Purpose of the Study. To determine the specificity, sensitivity, and feasibility of using a 2-part (child + parent questionnaire) case finding tool (Video-guided Asthma Screening for Children-School Age, VASC-SA) to identify elementary school children with asthma.
Study Population. A total of 350 matched parent-child pairs
Methods. As part of the VASC-SA, children and parents were both queried. The child checklist included 2 practice items and 9 items asking about asthma symptoms and diagnosis. The items were visually cued using a 10-minute videotape using split-screen vignettes, one corresponding to a no response (most children do not …) and one to a yes response (some children …). Three case definition algorithms were examined (all included inhaled medication, or current diagnosis, or wheeze with 0, 1, or 2 other symptoms). The VASC-SA was administered to English-speaking children in grades 1 to 4 from one school. All parents were sent a written asthma questionnaire. Positive screens were compared with diagnosis obtained from physician report or parent interview.
Results. Asthma prevalence in this sample ranged from 14% to 14.9% using VASC-SA case definitions. Sensitivity for the 3 definitions ranged from 79% to 81% and specificity ranged from 94.5% to 95%. The predictive value positive ranged from 66% to 69% and predictive value negative was 97%. Concordance of child and parent reports was highest for previous asthma diagnosis and use of inhaled medication.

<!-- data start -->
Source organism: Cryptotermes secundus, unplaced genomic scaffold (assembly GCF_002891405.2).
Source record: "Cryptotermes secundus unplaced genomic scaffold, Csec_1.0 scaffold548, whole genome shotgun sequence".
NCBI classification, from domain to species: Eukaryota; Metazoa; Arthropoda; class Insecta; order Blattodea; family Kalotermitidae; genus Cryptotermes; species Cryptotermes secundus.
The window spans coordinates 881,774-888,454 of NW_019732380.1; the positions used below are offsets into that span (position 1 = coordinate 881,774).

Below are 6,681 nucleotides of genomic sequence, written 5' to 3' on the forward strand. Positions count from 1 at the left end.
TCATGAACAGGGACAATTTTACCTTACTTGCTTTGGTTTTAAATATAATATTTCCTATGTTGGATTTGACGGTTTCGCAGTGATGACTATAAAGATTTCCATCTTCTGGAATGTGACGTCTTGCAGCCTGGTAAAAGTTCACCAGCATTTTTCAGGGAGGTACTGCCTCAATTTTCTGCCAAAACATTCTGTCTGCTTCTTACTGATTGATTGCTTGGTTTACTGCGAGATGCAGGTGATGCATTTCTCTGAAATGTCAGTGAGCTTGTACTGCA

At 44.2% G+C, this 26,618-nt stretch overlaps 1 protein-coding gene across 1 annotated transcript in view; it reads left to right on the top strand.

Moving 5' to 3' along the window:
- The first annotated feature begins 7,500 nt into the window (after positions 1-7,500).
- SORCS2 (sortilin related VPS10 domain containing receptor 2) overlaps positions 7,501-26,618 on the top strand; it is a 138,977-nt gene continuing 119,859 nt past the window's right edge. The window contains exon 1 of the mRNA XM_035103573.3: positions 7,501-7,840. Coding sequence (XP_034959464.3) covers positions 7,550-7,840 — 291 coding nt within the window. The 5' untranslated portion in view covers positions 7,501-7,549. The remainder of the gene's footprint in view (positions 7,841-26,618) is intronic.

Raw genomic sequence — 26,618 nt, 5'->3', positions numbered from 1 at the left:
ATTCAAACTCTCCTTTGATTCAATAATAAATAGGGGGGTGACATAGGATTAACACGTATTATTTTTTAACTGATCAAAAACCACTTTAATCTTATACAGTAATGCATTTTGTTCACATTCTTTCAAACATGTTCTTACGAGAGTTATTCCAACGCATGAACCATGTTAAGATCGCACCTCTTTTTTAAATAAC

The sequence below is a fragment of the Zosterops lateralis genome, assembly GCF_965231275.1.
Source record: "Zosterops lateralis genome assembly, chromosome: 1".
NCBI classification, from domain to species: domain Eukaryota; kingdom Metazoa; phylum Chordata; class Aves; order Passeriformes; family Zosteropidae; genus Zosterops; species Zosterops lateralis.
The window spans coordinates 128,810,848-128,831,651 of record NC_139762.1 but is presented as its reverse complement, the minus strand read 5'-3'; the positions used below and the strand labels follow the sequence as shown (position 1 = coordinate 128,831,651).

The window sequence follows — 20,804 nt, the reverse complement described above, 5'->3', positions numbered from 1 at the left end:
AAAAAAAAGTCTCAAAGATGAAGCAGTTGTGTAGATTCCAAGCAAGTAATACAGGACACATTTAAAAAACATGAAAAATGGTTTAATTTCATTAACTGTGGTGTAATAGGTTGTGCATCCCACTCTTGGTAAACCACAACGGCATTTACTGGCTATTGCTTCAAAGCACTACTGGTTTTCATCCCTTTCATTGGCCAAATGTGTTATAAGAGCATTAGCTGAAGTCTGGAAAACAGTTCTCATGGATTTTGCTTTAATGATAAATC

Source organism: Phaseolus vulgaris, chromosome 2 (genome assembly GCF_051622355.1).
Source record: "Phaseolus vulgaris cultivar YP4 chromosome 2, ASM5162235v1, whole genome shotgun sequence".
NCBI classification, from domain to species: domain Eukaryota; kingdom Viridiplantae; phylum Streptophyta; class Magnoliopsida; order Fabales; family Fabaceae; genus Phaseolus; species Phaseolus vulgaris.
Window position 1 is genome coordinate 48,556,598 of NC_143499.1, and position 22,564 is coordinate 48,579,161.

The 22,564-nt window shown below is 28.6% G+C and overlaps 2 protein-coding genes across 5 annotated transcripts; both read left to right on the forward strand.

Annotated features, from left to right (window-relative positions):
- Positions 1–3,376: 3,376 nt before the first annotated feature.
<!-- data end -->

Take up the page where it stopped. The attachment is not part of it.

Conclusions. The VASC-SA appears to be a promising new epidemiologic tool to facilitate asthma screening in elementary schools. Prescreening children before parents may offer a practical approach in a large, community-based population.
Reviewer’s Comments. The authors observed that even more restrictive definitions of asthma eg, wheeze plus 1 or 2 other symptoms, or medications, or current diagnosis did not significantly alter the sensitivity or specificity of results (beyond simply wheezing alone, or medications, or current diagnosis). They also point out that the sensitivity and specificity of child-reported symptoms alone were low and thus inadequate without parental verification. Surprisingly, 30% of children with a parent diagnosis of asthma were unknown to the school nurse before the study. In addition, eight children (2.2%) received a new diagnosis of asthma as a result of the screening. Future longitudinal studies should include assessment of asthma severity and follow-up for those with a positive screen (to get a sense of the clinical impact of using the VASC-SA).
- Copyright © 2002 by the American Academy of Pediatrics